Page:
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Vicarious liability – guidance as to the appropriate tests to be applied

02/03/2016

Author: Carla Gowing

Employment, Legal Updates

Vicarious liability generally describes a situation where someone (a company or individual) is held responsible for the actions or omissions of another. An employer can be liable for the acts or omissions of its employees, provided that the act or omission took place in the course of the employee’s employment.

The Supreme Court has issued its judgments this week regarding two linked appeals relating to vicarious liability in employment and employment-like relationships.

In Cox v Ministry of Justice, the Supreme Court confirmed that vicarious liability can arise in relationships which might not be considered an employment relationship. Such liability cannot be avoided on the basis of technical arguments about the employment status of the individual who committed the harm.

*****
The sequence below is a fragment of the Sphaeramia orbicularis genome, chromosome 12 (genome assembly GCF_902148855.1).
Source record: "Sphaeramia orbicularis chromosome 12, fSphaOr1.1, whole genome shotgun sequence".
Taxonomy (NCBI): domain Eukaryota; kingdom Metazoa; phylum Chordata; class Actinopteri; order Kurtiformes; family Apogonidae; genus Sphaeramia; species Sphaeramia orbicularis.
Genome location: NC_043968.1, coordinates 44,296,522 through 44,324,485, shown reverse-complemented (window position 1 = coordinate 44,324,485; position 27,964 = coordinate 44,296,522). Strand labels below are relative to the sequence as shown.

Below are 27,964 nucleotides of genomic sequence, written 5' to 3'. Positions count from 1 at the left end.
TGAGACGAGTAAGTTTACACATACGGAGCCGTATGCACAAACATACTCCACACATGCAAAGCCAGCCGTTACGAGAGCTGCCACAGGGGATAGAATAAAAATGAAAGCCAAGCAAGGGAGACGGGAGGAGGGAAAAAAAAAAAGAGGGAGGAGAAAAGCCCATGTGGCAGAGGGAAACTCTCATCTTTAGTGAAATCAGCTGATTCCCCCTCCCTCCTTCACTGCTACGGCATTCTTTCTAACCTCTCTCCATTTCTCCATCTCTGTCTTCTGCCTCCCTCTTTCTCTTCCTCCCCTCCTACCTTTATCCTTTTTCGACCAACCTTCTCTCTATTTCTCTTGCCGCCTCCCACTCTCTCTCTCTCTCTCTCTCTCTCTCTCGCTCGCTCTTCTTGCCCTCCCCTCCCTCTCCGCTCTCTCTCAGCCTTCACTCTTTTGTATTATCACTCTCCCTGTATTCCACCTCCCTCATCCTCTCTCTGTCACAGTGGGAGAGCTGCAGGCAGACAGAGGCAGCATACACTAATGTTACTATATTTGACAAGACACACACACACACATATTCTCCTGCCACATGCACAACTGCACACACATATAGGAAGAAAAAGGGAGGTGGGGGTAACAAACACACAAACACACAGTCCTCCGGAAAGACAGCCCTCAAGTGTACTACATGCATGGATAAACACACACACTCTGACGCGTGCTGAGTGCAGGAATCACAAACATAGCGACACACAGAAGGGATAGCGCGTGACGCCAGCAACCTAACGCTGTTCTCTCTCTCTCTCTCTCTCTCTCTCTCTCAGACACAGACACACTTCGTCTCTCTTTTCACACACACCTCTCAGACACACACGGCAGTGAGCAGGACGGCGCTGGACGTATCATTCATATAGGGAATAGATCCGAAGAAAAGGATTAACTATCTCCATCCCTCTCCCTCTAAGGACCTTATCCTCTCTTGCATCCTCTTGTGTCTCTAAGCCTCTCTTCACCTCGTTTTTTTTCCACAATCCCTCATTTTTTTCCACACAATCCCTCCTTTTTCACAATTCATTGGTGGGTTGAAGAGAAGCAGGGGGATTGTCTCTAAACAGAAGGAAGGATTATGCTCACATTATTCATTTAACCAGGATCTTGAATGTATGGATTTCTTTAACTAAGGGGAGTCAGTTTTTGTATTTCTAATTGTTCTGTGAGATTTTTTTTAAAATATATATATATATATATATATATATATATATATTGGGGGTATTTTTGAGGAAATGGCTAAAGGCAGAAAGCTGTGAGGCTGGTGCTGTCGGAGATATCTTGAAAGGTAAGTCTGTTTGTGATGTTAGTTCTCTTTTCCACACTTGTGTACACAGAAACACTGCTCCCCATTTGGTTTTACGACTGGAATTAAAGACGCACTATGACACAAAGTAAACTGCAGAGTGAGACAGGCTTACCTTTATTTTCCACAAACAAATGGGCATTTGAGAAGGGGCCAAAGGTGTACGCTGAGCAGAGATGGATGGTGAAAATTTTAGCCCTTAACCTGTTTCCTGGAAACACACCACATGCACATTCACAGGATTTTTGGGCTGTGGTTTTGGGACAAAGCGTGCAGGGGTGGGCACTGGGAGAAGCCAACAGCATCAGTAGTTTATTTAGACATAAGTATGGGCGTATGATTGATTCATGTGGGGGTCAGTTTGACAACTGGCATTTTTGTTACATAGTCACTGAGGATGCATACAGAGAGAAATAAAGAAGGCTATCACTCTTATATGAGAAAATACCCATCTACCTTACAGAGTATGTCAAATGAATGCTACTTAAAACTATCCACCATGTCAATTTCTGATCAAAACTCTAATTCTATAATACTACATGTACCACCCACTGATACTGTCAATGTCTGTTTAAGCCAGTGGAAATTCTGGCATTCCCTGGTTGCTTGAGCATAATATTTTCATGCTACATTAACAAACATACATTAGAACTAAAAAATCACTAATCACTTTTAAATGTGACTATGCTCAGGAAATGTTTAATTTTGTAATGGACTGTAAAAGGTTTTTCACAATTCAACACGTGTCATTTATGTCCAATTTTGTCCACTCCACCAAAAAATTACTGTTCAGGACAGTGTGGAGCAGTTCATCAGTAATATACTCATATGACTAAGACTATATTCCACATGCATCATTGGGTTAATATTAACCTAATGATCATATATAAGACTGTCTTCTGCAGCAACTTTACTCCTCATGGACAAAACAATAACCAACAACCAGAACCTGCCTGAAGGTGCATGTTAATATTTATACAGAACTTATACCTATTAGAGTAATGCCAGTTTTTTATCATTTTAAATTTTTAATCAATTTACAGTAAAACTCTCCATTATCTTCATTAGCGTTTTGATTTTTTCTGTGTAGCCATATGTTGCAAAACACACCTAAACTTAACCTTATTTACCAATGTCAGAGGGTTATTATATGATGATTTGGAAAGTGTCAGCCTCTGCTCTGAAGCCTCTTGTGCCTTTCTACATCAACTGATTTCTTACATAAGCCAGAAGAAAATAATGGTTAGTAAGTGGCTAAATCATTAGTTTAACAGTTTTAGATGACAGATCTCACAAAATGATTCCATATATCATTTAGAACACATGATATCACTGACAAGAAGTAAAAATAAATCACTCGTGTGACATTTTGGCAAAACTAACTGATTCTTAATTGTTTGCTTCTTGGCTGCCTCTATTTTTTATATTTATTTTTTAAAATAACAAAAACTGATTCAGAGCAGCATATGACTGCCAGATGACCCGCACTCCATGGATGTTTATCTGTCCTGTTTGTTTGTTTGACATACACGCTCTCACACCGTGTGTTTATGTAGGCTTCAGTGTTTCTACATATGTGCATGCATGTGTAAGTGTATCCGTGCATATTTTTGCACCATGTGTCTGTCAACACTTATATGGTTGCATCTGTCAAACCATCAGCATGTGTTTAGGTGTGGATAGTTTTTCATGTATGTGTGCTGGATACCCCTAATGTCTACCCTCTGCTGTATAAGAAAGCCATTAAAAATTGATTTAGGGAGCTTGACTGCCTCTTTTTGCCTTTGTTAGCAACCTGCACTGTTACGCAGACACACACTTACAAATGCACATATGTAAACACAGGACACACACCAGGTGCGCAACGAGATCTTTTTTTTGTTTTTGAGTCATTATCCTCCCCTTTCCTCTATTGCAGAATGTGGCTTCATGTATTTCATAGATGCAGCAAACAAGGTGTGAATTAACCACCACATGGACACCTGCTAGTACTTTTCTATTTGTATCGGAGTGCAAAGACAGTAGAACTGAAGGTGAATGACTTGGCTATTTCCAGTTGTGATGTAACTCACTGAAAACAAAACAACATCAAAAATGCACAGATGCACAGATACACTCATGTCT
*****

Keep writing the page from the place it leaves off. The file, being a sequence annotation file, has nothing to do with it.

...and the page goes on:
In Mohamud v WM Morrison Supermarkets plc, the Supreme Court decided that an employer was vicariously liable for a violent assault on a customer by one of its employees. The employee’s motive, which appeared to be personal racism rather than a desire to benefit his employer’s business, was irrelevant.

Cox v Ministry of Justice

Mrs Cox was the catering manager at HM Prison Swansea. Part of her role involved the management of the employees working in the kitchens, plus the supervision of a number of prisoners working in the kitchens. Mrs Cox was injured when one of the prisoners accidentally, but negligently, dropped a 25kg sack of rice on her back. She therefore issued a claim for personal injury against the Ministry of Justice (“MoJ”), on the basis that the MoJ was vicariously liable for the prisoner’s negligence.